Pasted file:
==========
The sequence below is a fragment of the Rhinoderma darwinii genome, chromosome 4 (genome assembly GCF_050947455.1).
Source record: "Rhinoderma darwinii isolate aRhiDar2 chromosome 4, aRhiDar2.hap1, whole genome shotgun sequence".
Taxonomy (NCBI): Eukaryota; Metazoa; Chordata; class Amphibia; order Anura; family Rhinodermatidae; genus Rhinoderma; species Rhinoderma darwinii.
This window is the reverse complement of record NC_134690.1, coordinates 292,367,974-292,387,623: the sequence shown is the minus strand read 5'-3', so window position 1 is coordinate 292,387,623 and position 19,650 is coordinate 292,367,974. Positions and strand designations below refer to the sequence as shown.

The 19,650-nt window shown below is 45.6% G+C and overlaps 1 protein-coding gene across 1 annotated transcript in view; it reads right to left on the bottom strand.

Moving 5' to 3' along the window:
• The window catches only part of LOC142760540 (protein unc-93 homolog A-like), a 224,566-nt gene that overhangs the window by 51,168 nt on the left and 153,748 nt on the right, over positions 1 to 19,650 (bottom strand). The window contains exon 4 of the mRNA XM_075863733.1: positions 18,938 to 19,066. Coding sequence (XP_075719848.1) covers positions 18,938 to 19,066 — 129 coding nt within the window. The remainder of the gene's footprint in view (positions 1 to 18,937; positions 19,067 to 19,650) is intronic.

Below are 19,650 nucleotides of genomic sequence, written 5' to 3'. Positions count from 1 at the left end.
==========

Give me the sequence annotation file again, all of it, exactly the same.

The sequence below is a fragment of the Rhinoderma darwinii genome, chromosome 4 (genome assembly GCF_050947455.1).
Source record: "Rhinoderma darwinii isolate aRhiDar2 chromosome 4, aRhiDar2.hap1, whole genome shotgun sequence".
Taxonomy (NCBI): Eukaryota; Metazoa; Chordata; class Amphibia; order Anura; family Rhinodermatidae; genus Rhinoderma; species Rhinoderma darwinii.
This window is the reverse complement of record NC_134690.1, coordinates 292,367,974-292,387,623: the sequence shown is the minus strand read 5'-3', so window position 1 is coordinate 292,387,623 and position 19,650 is coordinate 292,367,974. Positions and strand designations below refer to the sequence as shown.

The 19,650-nt window shown below is 45.6% G+C and overlaps 1 protein-coding gene across 1 annotated transcript in view; it reads right to left on the bottom strand.

Moving 5' to 3' along the window:
• The window catches only part of LOC142760540 (protein unc-93 homolog A-like), a 224,566-nt gene that overhangs the window by 51,168 nt on the left and 153,748 nt on the right, over positions 1 to 19,650 (bottom strand). The window contains exon 4 of the mRNA XM_075863733.1: positions 18,938 to 19,066. Coding sequence (XP_075719848.1) covers positions 18,938 to 19,066 — 129 coding nt within the window. The remainder of the gene's footprint in view (positions 1 to 18,937; positions 19,067 to 19,650) is intronic.

Below are 19,650 nucleotides of genomic sequence, written 5' to 3'. Positions count from 1 at the left end.